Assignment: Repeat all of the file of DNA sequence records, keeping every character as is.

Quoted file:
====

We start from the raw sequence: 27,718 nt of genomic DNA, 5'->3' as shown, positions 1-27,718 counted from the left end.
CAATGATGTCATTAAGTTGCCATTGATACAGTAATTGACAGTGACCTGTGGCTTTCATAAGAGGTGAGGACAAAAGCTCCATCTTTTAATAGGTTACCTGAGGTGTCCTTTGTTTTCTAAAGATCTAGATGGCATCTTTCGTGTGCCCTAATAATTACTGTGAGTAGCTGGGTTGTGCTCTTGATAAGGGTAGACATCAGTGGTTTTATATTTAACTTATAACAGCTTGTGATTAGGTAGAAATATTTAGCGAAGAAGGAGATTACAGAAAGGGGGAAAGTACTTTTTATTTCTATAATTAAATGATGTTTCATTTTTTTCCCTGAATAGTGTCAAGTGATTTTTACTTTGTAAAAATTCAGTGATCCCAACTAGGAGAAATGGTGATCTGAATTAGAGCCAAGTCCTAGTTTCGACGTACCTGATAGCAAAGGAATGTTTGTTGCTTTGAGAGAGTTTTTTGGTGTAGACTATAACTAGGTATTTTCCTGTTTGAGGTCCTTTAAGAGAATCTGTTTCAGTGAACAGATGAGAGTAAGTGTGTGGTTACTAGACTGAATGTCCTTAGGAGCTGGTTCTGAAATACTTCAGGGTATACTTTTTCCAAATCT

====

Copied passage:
We start from the raw sequence: 27,718 nt of genomic DNA, 5'->3' as shown, positions 1-27,718 counted from the left end.
CAATGATGTCATTAAGTTGCCATTGATACAGTAATTGACAGTGACCTGTGGCTTTCATAAGAGGTGAGGACAAAAGCTCCATCTTTTAATAGGTTACCTGAGGTGTCCTTTGTTTTCTAAAGATCTAGATGGCATCTTTCGTGTGCCCTAATAATTACTGTGAGTAGCTGGGTTGTGCTCTTGATAAGGGTAGACATCAGTGGTTTTATATTTAACTTATAACAGCTTGTGATTAGGTAGAAATATTTAGCGAAGAAGGAGATTACAGAAAGGGGGAAAGTACTTTTTATTTCTATAATTAAATGATGTTTCATTTTTTTCCCTGAATAGTGTCAAGTGATTTTTACTTTGTAAAAATTCAGTGATCCCAACTAGGAGAAATGGTGATCTGAATTAGAGCCAAGTCCTAGTTTCGACGTACCTGATAGCAAAGGAATGTTTGTTGCTTTGAGAGAGTTTTTTGGTGTAGACTATAACTAGGTATTTTCCTGTTTGAGGTCCTTTAAGAGAATCTGTTTCAGTGAACAGATGAGAGTAAGTGTGTGGTTACTAGACTGAATGTCCTTAGGAGCTGGTTCTGAAATACTTCAGGGTATACTTTTTCCAAATCT